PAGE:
The Hollywood sign, which originally read "Hollywoodland," was built in 1923 as an advertisement for a real estate development. The sign was intended to be temporary, but it became a beloved symbol of the film industry and was eventually made permanent.
Inyo County is located in eastern California and has a rich history that stretches back thousands of years. The area was originally home to various Native American groups, including the Paiute, Shoshone, and Mono tribes, who lived off the land and utilized the region's abundant natural resources.

The first European exploration of the area occurred in the 1820s, with trappers and fur traders venturing into the region. In 1861, Inyo County was officially established as a separate entity from Mono County, as settlers began to arrive in search of gold and silver. The county's name, "Inyo," is believed to have originated from a Native American word meaning "dwelling place of a great spirit."

The discovery of silver in the Cerro Gordo Mines in the late 1800s brought a boom to Inyo County, attracting miners and entrepreneurs from all over. However, like many mining towns, the boom eventually faded, and the county experienced a decline in population and economic activity.

In the early 20th century, tourism began to take hold in Inyo County with the establishment of national parks and monuments. In 1924, Death Valley National Monument was created, becoming part of what is now known as Death Valley National Park. Other natural attractions, such as the Alabama Hills and Manzanar National Historic Site, also draw visitors to the county.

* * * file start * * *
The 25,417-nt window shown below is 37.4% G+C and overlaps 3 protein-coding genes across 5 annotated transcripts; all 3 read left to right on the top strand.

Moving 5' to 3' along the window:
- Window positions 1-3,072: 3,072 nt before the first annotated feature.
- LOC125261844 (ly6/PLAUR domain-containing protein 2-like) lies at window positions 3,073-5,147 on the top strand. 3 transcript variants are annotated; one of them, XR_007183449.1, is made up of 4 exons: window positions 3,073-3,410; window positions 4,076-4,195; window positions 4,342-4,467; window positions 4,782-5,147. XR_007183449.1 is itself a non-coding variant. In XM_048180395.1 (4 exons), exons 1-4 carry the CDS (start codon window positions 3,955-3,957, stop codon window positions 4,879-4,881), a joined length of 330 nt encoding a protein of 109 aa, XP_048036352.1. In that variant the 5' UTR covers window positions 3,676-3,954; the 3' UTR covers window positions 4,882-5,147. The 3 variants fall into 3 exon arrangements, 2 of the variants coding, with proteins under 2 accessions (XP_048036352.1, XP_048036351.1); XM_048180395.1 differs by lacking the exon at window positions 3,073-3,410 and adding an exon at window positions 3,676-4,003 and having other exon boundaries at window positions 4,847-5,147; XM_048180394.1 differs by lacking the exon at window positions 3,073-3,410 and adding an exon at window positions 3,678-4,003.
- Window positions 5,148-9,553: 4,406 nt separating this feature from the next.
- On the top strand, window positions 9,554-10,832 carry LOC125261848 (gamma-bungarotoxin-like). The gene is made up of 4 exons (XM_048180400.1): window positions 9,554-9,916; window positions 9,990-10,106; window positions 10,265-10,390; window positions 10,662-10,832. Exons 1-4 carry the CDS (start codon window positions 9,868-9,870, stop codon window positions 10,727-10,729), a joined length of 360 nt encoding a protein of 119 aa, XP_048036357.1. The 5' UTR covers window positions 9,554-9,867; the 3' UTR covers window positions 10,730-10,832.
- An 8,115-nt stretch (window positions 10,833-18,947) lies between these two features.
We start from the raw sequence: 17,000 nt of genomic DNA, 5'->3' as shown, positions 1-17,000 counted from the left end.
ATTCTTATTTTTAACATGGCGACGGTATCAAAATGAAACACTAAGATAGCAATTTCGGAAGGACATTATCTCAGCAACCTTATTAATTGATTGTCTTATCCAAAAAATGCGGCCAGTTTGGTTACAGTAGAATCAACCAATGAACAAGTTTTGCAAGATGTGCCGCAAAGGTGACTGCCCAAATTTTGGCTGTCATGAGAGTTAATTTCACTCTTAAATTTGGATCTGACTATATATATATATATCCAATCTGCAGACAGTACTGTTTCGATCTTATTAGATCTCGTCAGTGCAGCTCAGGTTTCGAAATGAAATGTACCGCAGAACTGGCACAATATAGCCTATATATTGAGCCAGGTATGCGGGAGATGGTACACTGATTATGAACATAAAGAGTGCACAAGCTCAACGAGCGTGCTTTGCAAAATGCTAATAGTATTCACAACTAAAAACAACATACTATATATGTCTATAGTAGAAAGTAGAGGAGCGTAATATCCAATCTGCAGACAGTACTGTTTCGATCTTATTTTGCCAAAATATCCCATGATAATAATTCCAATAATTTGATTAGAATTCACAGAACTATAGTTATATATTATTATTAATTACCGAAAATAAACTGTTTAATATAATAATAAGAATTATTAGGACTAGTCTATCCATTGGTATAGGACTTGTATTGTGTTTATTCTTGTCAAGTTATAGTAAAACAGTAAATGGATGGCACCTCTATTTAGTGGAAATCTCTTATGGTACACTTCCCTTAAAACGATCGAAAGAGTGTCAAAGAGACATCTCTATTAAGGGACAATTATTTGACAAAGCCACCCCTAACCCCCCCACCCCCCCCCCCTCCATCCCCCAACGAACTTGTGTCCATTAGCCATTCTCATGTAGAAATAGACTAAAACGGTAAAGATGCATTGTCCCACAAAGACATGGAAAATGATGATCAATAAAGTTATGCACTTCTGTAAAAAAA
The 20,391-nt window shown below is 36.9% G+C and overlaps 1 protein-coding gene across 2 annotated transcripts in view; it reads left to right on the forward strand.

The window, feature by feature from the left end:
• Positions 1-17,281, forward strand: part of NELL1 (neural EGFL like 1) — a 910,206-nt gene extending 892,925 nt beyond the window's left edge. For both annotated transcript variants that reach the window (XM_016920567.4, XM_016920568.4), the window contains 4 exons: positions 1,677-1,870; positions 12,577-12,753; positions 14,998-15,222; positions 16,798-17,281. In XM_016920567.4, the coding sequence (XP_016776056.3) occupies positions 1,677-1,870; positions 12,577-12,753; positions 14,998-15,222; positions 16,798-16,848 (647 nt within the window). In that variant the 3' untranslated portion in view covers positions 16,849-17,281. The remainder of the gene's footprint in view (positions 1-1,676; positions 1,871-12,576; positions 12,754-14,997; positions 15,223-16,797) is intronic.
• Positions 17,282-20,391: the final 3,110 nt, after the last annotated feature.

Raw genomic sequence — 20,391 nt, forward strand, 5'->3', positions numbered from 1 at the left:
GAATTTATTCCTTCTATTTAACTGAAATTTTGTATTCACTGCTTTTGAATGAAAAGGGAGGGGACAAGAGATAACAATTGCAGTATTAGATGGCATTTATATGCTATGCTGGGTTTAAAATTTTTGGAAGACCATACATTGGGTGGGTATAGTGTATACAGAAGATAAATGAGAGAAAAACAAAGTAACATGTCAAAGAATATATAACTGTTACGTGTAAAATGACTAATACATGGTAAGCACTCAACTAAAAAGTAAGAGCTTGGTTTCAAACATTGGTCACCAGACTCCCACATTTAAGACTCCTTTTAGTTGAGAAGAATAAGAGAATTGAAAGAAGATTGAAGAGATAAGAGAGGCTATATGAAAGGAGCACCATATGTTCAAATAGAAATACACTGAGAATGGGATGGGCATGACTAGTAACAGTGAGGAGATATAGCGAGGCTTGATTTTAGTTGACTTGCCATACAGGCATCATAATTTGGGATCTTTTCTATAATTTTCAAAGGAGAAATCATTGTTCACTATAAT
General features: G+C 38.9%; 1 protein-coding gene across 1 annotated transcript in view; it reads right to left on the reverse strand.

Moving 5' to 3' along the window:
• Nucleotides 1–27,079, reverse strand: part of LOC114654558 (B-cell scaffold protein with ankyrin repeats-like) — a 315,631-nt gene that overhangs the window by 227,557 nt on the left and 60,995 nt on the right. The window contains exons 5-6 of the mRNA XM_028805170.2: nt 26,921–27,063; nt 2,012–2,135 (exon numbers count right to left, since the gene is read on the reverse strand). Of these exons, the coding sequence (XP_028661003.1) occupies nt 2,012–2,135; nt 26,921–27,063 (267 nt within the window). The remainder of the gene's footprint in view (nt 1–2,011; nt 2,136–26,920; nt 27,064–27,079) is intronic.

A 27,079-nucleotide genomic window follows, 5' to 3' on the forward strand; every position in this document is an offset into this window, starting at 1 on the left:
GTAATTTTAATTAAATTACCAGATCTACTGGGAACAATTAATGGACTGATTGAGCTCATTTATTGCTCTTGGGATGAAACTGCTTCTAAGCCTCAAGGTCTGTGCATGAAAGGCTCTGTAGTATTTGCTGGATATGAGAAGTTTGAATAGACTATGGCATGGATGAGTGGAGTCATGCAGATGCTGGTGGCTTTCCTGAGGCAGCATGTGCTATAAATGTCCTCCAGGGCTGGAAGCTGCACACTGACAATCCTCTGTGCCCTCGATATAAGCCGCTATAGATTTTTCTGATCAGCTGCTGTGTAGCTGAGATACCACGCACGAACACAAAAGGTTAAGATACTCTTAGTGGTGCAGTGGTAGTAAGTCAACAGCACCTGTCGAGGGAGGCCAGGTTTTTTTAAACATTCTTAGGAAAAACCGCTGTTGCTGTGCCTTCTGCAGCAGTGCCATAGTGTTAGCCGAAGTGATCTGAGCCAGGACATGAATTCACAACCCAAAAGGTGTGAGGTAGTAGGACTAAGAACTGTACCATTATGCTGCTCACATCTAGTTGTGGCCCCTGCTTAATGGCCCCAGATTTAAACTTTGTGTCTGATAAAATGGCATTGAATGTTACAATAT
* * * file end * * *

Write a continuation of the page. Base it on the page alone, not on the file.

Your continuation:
Today, Inyo County is known for its stunning natural beauty, rich history, and recreational opportunities. The area attracts outdoor enthusiasts, historians, and nature lovers who come to explore its diverse landscapes and learn about the region's past.

This timeline provides a condensed summary of the historical journey of Inyo County, California.

  • Inyo County was established on March 22, 1866.
  • The First transcontinental railroad reached the county in 1883.
  • The Death Valley National Monument was established in 1933.
  • During World War II, Manzanar War Relocation Center was established in 1942.
  • Inyo County became a staging area for the construction of the Los Angeles Aqueduct in 1905.
  • Mt. Whitney, the highest peak in the contiguous United States, was added to the county in 1913.
  • The Ancient Bristlecone Pine Forest, home to some of the oldest living trees, was designated as a protected area in 1964.
  • Inyo County celebrates its sesquicentennial in 2016, marking 150 years since its establishment.
  • The County's diverse natural landscapes and outdoor recreational opportunities continue to attract visitors and residents.